Hi-tech meets na­ture: Stand­ing at 509m with 101 floors, Taipei 101 is the world’s sec­ond tallest build­ing, left; Sun Moon Lake, Tai­wan’s largest wa­ter­way, right lake. Tai­wan Tour Bus also of­fers a 10-hour ex­cur­sion with a pick-up at Taichung rail­way sta­tion.

Slap bang in the cen­tre of Tai­wan, the fresh­wa­ter Sun Moon Lake is the coun­try’s largest wa­ter­way. It may have been an over­heated imagination that dis­cerned the shape of the sun and a wan­ing moon in its out­line but it is, nev­er­the­less, a place of shift­ing shapes and moods, cra­dled by moun­tain peaks, the chang­ing sea­sons and times of day and night work­ing their magic on the scene.

When we ar­rive in the evening, the lake, arced by wooded hill­sides, is wide, still, grey and rain-cur­tained. My ac­com­mo­da­tion at Ein­han Re­sort, near the south­east­ern shore, has a pic­ture-win­dow re­cess the width of the room fit­ted with a Ja­panese-style plat­form, cush­ions and a low ta­ble. From here I can look across a jum­ble of build­ings to the sub­lime lake.

We have a din­ner reser­va­tion at The Lalu. This re­sort, as beau­ti­ful as a film set, is a tem­ple to ori­en­tal luxe (and runs a guest shut­tle to and from Taichung). Pan­elled in warm wood, with court­yard gar­dens framed in wide arches, it is full of re­flec­tive wa­ter and fil­tered light. We lux­u­ri­ate with a ban­quet of Chi­nese dishes at the Lake View Restau­rant. Ex­ec­u­tive chef Ger­hard Ger­ber, in the kitchens of the Ori­en­tal Brasserie down­stairs, is also renowned for his high-end West­ern cui­sine and we’re sorry we don’t have an­other night to try it out.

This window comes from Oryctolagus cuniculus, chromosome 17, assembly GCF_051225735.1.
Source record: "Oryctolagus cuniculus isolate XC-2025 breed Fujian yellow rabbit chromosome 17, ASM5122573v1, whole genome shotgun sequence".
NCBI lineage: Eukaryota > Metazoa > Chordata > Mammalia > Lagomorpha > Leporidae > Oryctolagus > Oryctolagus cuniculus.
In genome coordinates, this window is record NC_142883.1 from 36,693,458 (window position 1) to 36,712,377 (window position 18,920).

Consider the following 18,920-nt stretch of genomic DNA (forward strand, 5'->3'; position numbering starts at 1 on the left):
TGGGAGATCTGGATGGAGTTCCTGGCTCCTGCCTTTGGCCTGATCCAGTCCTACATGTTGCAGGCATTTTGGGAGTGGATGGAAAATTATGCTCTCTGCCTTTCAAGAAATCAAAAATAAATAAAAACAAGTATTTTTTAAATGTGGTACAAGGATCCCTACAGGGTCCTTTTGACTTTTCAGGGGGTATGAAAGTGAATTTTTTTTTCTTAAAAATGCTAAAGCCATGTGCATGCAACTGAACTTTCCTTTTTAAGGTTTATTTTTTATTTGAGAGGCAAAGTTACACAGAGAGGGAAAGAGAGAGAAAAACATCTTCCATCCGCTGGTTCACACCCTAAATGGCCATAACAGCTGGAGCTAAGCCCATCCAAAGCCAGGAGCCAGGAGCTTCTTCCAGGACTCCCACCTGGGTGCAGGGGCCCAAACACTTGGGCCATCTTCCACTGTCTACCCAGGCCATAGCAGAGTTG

Af­ter din­ner we stroll through the re­sort, pass­ing along a colon­naded walk­way bor­dered by a sheet of wa­ter that drops away to sky and lake. On an­other floor, an in­fin­ity-edge swim­ming pool has the same ef­fect, and ev­ery­where the vast, still lake fills our vi­sion.

I wake next morn­ing at the Ein­han to a hazy sky washed with the fain­test hints of rose on the hori­zon. In the early light the wa­ter is poised at its mo­ment of sil­very opaque­ness. On a far shore, the pen­cil-slen­der Tsen pagoda, built by Chi­ang Kai-shek to hon­our his mother, rises atop a densely wooded height. As I watch, the pointed yel­low prow of a nar­row boat edges into view from the shore­line and a fig­ure silently, me­thod­i­cally rows across to the jetty be­low the ho­tel.